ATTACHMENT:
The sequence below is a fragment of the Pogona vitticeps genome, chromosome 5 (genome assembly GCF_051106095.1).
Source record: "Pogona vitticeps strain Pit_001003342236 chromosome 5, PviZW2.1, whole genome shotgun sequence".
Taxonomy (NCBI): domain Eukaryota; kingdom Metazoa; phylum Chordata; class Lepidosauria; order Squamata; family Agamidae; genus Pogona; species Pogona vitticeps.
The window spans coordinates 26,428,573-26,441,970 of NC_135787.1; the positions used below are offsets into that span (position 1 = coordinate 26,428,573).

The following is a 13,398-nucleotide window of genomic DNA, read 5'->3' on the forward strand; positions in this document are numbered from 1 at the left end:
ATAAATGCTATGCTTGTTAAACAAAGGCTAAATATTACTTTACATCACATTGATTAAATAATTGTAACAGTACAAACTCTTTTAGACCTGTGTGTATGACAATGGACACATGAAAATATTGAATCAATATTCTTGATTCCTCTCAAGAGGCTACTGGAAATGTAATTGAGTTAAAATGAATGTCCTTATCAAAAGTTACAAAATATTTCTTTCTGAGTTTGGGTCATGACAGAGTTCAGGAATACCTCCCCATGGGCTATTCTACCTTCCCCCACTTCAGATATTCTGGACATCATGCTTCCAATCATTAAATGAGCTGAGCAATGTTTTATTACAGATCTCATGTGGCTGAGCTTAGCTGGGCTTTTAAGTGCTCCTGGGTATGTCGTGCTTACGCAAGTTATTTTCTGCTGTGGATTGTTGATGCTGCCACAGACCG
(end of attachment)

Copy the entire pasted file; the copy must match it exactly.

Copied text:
The sequence below is a fragment of the Pogona vitticeps genome, chromosome 5 (genome assembly GCF_051106095.1).
Source record: "Pogona vitticeps strain Pit_001003342236 chromosome 5, PviZW2.1, whole genome shotgun sequence".
Taxonomy (NCBI): domain Eukaryota; kingdom Metazoa; phylum Chordata; class Lepidosauria; order Squamata; family Agamidae; genus Pogona; species Pogona vitticeps.
The window spans coordinates 26,428,573-26,441,970 of NC_135787.1; the positions used below are offsets into that span (position 1 = coordinate 26,428,573).

The following is a 13,398-nucleotide window of genomic DNA, read 5'->3' on the forward strand; positions in this document are numbered from 1 at the left end:
ATAAATGCTATGCTTGTTAAACAAAGGCTAAATATTACTTTACATCACATTGATTAAATAATTGTAACAGTACAAACTCTTTTAGACCTGTGTGTATGACAATGGACACATGAAAATATTGAATCAATATTCTTGATTCCTCTCAAGAGGCTACTGGAAATGTAATTGAGTTAAAATGAATGTCCTTATCAAAAGTTACAAAATATTTCTTTCTGAGTTTGGGTCATGACAGAGTTCAGGAATACCTCCCCATGGGCTATTCTACCTTCCCCCACTTCAGATATTCTGGACATCATGCTTCCAATCATTAAATGAGCTGAGCAATGTTTTATTACAGATCTCATGTGGCTGAGCTTAGCTGGGCTTTTAAGTGCTCCTGGGTATGTCGTGCTTACGCAAGTTATTTTCTGCTGTGGATTGTTGATGCTGCCACAGACCG